If wiring is properly installed and maintained, even older wiring can continue to perform effectively and safely. Problems can occur in any type of wiring when it has not been properly installed or maintained. Problems also occur when changes, that did not meet well-recognized and proven safety provisions, have been made in the electrical system after the building was originally constructed. For older buildings, it is critical that their entire electrical system is inspected by a qualified electrician. Consult qualified professionals to find out what wiring would best suit your building and the electrical equipment and activities within it.

    08. What kinds of electrical safety hazards can I look for on my own?

            Check electrical cables and cords to make sure the wires are not damaged, cracked or loose. If wiring needs to be repaired, take the item to a professional repair shop, hire a qualified electrician, or replace the item with a new one.

            Make sure the wiring is not running across doorways or under carpets and avoid pinching wiring against walls or furniture. If necessary, have a qualified electrician install more outlets.

            Earth-fault relays and circuit breakers reduce the risk of electric shock by interrupting the electrical circuit when a hazard exists. Your building should have adequate circuit breakers and other protection equipment installed to cater for the nature of your electrical installation. Only a qualified engineer or electrician can provide a properly-designed arrangement to suit your electrical requirements.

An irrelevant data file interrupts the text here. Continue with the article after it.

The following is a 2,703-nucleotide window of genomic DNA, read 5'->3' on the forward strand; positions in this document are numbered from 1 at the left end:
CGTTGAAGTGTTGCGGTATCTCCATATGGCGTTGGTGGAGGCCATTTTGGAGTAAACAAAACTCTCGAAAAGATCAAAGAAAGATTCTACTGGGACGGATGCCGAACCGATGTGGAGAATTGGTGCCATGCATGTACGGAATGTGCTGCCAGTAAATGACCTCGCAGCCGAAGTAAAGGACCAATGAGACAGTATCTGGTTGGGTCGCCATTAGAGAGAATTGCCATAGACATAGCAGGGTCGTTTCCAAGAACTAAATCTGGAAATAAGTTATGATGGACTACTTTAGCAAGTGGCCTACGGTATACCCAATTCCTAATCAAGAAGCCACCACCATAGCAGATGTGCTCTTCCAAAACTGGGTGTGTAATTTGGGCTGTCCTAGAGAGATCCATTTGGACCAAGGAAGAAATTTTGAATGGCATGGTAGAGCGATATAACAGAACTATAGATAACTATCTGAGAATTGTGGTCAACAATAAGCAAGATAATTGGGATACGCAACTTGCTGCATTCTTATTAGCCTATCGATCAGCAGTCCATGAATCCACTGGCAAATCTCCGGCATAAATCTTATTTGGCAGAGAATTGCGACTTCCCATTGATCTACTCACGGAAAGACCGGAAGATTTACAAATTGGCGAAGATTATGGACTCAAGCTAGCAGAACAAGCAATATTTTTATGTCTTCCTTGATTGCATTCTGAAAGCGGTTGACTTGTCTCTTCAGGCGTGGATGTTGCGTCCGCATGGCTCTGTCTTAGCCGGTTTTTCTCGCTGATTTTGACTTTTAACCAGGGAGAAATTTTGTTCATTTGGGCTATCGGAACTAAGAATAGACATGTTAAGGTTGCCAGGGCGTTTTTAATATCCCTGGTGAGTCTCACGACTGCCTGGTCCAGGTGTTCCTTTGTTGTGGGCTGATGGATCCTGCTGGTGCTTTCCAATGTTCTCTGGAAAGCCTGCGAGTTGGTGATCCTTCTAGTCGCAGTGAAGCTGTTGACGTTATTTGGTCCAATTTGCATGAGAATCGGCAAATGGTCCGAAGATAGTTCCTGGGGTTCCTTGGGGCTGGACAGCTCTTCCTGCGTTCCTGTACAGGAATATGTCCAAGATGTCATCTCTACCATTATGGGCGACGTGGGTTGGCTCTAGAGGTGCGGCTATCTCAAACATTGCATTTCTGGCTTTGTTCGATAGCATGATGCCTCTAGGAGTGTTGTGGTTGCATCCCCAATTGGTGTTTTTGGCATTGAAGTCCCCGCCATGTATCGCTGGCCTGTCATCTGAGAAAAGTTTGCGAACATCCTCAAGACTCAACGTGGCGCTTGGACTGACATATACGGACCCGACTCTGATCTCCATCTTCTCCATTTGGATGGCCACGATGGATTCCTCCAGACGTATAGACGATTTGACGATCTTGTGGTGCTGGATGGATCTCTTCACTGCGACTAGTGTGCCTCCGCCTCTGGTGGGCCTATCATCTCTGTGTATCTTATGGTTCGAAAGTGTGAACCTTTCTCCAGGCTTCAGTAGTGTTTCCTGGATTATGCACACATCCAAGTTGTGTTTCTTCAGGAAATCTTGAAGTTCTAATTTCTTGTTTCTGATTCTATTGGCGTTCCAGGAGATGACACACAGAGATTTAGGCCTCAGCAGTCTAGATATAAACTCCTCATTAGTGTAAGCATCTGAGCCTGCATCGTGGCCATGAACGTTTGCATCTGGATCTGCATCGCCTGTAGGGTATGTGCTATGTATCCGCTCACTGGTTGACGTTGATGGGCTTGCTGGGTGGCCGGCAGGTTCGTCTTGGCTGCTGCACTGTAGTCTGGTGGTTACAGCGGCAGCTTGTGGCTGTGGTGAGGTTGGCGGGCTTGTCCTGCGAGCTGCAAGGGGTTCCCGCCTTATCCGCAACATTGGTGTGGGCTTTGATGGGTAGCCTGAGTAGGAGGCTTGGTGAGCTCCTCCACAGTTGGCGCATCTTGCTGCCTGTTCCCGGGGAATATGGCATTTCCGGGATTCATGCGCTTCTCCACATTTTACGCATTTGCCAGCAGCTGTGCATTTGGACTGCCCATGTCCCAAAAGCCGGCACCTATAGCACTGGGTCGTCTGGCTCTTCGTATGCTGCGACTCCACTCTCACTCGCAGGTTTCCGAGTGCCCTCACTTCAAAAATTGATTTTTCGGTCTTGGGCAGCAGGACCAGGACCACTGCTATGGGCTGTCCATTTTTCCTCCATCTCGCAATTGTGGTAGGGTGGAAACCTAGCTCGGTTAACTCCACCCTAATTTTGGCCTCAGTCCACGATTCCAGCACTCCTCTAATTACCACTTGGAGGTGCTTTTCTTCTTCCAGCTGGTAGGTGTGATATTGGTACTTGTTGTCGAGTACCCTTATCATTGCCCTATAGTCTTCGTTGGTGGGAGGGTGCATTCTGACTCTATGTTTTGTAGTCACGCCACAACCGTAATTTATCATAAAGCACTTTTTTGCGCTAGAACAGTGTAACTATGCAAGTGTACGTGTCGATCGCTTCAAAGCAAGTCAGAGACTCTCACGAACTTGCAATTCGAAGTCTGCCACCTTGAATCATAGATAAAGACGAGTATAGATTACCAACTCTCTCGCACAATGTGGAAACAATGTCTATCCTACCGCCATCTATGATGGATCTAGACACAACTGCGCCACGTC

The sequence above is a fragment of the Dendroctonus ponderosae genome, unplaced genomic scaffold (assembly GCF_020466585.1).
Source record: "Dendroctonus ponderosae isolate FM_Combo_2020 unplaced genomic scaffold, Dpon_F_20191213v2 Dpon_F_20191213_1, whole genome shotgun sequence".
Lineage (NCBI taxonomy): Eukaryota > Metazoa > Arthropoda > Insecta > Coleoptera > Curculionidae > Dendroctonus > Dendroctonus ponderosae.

Remember that electrical system dangers may exist and can remain hidden in older buildings. The best way to assess and improve the electrical safety of your home is to have your home inspected by a trained electrical professional.

            In the case of a residential installation ask the professional you employ to especially consider the following locations for proper protection of the electrical circuits: bathrooms, kitchen countertop outlets, near wet-bar, laundry and utility sinks, in garages and other such buildings, in any unfinished spaces, outdoors, near a pool, or just about anywhere else you’re likely to encounter water or dampness.

    09. Call a qualified electrician if you have
      • Recurring problems with blowing fuses or tripping circuit breakers.
      • A tingling feeling when you touch an electrical appliance or other metal objects.
      • Discoloured or warm wall outlets.
      • A persistent burning smell or rubbery odor coming from an appliance, room, or area.
      • Flickering lights.
      • Sparks from an outlet.
      • Animal or insect infestation with the possibility of them gnawing on wiring.
      • Degradation due to moisture or flood damage.
      • Older buildings with outdated wiring that may show signs of cracking or damage to the wire insulation.


      1. Always consult a qualified electrician before undertaking any work on your electrical system.
          1. In terms of the law no property may be transferred without a valid certificate of compliance (CoC) for the electrical installation. Certificates of compliance, which must be issued by a registered person, are only valid for two years and also need to be re-issued if any work has been done on the electrical installation in the interim.